Over the weekend, the New York Times had an article about retirement and the million-dollar illusion. What, you may ask, is the million-dollar illusion? Quite simply it’s the idea that $1 million dollars will be ample for retirement. Jeff Sommer writes:
…as a retirement nest egg, $1 million is relatively big. It may seem like a lot to live on.
But in many ways, it’s not.
Inflation isn’t the only thing that’s whittled down the $1 million. The topsy-turvy world of today’s financial markets — particularly, the still-ultralow interest rates in the bond market — is upending what many people thought they understood about how to pay for life after work.
“We’re facing a crisis right now, and it’s going to get worse,” said Alicia Munnell, director of the Center for Retirement Research at Boston College. “Most people haven’t saved nearly enough, not even people who have put away $1 million.”
The article proceeds to go through the math of low interest rates and increasing longevity. This is not new, but sometimes it is difficult to get clients to focus on the big picture.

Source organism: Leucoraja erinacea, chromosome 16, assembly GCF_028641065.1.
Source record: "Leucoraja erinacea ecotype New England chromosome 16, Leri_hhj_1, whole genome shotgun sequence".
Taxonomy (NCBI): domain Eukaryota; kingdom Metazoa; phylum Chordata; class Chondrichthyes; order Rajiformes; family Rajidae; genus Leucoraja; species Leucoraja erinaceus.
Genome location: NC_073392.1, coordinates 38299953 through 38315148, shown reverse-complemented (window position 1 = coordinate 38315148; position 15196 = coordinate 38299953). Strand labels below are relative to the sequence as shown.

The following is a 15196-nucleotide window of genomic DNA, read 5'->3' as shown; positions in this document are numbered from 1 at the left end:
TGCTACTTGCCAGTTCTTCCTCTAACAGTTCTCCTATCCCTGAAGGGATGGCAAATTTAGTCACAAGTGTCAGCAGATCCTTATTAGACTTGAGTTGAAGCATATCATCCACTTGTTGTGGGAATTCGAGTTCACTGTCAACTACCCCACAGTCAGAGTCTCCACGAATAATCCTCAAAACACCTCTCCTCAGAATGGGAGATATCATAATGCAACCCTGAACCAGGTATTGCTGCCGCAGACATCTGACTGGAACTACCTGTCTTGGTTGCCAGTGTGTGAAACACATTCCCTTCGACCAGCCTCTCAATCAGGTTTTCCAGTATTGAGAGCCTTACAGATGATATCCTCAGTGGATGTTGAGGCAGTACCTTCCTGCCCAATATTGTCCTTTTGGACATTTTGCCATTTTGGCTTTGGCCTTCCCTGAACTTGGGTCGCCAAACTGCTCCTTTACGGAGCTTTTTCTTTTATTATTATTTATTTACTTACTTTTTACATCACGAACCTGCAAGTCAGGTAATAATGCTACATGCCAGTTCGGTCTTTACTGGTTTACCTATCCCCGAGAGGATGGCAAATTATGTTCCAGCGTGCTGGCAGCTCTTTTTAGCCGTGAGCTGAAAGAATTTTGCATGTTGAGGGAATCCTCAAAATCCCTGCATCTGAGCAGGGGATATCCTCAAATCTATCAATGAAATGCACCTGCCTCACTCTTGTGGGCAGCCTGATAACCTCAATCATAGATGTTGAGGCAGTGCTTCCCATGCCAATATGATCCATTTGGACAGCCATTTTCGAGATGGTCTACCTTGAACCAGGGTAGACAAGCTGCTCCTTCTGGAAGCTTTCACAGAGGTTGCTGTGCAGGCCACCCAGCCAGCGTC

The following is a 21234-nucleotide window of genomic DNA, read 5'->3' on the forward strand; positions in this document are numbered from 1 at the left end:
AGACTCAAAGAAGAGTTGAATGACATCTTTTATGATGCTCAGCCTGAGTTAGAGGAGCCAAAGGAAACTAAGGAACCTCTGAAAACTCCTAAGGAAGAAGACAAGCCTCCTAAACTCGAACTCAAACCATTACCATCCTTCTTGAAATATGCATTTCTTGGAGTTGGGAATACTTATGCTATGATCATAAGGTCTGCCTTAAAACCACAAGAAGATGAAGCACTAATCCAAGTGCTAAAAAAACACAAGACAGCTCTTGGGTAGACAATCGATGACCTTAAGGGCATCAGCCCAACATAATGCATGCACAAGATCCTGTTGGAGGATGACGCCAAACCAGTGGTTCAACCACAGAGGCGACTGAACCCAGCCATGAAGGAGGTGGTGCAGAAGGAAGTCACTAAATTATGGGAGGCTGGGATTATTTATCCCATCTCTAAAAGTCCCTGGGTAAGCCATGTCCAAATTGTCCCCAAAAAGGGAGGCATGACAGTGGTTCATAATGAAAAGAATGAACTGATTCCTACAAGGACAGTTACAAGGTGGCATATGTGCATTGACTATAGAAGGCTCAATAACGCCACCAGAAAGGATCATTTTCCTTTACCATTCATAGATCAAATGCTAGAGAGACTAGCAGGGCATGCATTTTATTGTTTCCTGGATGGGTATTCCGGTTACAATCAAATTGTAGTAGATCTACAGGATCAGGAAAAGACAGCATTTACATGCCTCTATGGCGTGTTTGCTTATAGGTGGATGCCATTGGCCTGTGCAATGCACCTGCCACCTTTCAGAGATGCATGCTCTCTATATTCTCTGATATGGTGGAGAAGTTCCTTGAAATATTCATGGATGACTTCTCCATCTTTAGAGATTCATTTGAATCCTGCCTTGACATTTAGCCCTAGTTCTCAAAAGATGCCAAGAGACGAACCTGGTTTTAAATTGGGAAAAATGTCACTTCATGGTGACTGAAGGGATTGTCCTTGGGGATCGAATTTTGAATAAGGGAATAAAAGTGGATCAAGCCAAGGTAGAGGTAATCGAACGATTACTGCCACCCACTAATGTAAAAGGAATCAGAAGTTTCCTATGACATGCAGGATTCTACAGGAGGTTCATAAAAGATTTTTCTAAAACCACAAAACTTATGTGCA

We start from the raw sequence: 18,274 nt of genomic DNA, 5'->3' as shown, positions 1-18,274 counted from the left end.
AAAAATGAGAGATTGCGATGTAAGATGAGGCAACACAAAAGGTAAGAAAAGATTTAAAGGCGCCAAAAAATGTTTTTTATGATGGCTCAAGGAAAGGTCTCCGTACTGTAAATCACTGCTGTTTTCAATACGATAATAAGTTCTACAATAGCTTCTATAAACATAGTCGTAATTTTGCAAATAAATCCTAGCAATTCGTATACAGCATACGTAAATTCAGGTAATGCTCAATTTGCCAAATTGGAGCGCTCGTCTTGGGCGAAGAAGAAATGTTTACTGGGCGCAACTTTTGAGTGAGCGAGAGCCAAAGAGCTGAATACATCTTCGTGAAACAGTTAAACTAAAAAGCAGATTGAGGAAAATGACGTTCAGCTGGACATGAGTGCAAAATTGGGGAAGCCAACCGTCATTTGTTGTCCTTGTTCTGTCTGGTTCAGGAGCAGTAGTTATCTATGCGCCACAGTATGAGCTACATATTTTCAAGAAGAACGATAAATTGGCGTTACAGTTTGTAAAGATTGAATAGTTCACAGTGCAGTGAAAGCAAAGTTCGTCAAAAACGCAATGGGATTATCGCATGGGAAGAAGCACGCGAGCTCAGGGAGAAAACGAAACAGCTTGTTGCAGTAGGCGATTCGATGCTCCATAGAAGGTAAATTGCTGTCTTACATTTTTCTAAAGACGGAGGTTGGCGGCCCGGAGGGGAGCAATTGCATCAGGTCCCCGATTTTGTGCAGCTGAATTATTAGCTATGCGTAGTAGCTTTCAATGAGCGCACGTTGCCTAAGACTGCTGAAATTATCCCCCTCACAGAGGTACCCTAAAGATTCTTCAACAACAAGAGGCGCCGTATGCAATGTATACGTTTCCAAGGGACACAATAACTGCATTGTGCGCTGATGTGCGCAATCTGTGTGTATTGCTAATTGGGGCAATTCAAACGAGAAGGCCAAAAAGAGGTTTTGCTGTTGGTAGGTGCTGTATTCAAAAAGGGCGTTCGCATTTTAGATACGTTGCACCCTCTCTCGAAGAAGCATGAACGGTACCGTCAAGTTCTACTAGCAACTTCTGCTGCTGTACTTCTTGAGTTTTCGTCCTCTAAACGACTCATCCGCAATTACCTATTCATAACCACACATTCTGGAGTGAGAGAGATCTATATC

The big picture is not whether the most recent quarterly return on their balanced account was +6.3% or +6.4%, but whether that account balance was $300,000 or $3 million.
Since industry sources suggest that only 3% of retail accounts ever have balances over $2 million, it’s probably most important to focus on savings. This might be particularly important with younger clients, who, by and large, do not have defined benefit pensions to supplement Social Security. (In fact, it’s not clear how Social Security might be modified or eliminated by the time they get around to collect it.) The one thing younger clients do have on their side is time—time to contribute steadily to their 401k and to an outside investment account. With enough nagging from a qualified investment advisor and a reasonable investment plan, there is no reason that clients shouldn’t succeed.